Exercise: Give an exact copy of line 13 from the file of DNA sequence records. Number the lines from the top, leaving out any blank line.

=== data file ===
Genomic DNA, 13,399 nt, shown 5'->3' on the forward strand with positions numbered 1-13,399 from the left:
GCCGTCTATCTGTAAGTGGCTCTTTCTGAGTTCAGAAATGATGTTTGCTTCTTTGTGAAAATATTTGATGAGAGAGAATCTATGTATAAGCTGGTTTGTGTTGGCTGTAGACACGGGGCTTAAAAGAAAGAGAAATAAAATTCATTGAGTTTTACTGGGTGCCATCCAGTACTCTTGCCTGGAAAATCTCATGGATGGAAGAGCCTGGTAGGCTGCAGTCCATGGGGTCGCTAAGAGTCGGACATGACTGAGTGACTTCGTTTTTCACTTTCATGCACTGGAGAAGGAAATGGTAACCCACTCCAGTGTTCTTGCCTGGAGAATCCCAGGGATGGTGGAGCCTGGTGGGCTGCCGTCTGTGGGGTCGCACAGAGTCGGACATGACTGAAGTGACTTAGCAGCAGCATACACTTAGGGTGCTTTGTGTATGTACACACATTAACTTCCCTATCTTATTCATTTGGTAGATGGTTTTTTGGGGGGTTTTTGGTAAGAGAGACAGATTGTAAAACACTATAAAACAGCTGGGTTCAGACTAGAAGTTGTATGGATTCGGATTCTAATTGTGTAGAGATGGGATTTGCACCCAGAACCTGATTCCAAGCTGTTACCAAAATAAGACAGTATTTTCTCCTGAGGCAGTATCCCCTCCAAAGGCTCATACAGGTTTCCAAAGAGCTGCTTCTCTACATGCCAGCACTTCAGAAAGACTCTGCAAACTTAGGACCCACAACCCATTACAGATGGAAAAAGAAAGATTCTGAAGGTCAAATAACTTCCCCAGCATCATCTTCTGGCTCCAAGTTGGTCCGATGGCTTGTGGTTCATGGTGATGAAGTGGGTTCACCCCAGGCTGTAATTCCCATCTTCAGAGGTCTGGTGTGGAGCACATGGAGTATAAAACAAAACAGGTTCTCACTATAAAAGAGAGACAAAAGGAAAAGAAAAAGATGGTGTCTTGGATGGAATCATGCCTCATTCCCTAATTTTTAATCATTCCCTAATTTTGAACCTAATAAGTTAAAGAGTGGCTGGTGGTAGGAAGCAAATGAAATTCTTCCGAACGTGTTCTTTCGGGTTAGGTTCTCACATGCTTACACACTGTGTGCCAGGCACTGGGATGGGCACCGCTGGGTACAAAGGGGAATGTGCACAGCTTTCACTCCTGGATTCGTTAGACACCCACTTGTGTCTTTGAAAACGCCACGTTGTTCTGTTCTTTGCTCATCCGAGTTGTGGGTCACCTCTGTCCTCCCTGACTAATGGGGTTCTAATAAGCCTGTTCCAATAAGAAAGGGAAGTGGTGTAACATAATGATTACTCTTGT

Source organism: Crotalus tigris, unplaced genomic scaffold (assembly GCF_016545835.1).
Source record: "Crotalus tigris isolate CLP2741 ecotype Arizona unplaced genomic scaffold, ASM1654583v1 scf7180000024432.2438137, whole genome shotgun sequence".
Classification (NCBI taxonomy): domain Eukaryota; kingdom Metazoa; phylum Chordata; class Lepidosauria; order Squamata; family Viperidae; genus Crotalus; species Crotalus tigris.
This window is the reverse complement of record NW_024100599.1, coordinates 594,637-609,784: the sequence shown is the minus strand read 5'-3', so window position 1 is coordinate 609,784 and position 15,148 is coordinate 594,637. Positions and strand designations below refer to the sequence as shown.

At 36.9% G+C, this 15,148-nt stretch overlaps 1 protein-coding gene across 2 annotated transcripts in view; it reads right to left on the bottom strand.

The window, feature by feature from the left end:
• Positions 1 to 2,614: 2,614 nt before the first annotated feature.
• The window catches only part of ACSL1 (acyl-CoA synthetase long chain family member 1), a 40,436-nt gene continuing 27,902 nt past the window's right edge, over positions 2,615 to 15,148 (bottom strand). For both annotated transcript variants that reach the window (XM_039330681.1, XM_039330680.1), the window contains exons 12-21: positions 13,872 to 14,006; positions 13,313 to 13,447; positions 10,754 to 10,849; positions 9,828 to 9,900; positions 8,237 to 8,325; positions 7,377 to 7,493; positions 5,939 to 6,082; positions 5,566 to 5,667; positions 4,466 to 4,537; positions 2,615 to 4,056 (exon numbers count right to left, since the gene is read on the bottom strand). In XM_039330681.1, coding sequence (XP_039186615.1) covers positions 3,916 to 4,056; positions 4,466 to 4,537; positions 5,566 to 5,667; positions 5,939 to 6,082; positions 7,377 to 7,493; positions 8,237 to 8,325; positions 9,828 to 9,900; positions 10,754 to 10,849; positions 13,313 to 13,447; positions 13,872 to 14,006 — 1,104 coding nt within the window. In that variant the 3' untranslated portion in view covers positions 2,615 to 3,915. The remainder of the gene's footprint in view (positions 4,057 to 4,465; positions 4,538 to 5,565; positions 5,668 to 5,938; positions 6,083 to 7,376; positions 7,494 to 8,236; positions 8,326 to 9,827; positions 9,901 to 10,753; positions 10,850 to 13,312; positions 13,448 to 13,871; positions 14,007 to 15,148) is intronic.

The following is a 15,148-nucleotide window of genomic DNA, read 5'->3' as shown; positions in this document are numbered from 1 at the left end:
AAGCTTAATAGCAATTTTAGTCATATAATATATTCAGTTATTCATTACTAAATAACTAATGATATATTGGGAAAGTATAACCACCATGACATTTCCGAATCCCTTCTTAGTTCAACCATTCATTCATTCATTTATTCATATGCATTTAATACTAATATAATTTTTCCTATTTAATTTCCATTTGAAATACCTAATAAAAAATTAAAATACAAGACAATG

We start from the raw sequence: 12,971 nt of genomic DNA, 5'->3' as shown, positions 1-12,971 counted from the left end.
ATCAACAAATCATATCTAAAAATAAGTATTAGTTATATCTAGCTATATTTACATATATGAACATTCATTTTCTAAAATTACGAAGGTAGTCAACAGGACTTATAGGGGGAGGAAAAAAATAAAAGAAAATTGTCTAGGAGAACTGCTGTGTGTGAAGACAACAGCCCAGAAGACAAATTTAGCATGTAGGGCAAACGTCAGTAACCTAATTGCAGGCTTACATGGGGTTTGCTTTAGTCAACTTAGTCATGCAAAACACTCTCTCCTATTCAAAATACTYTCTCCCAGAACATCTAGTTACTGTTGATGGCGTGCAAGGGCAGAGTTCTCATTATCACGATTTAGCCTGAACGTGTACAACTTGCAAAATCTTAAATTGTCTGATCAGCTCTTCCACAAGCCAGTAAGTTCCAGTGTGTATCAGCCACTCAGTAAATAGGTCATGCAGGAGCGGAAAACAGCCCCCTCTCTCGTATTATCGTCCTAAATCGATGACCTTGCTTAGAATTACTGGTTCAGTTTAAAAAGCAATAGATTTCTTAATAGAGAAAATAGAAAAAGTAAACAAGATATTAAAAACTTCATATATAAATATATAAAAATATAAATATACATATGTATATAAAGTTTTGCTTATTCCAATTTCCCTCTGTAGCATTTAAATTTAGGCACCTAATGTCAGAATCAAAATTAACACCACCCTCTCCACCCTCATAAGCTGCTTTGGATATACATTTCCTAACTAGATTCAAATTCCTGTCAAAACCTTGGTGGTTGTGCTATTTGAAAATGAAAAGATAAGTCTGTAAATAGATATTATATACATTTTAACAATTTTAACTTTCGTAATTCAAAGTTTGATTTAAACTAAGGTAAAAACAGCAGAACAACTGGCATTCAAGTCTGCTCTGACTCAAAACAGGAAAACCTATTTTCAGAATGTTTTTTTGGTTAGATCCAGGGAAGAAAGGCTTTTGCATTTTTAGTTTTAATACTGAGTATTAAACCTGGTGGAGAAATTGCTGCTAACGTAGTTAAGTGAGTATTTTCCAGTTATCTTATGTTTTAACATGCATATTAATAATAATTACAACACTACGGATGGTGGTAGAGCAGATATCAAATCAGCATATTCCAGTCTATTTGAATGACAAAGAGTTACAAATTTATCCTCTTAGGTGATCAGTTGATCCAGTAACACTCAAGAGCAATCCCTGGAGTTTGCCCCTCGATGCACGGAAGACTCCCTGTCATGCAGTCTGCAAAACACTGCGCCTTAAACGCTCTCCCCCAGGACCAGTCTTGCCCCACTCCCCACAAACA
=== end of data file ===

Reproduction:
We start from the raw sequence: 12,971 nt of genomic DNA, 5'->3' as shown, positions 1-12,971 counted from the left end.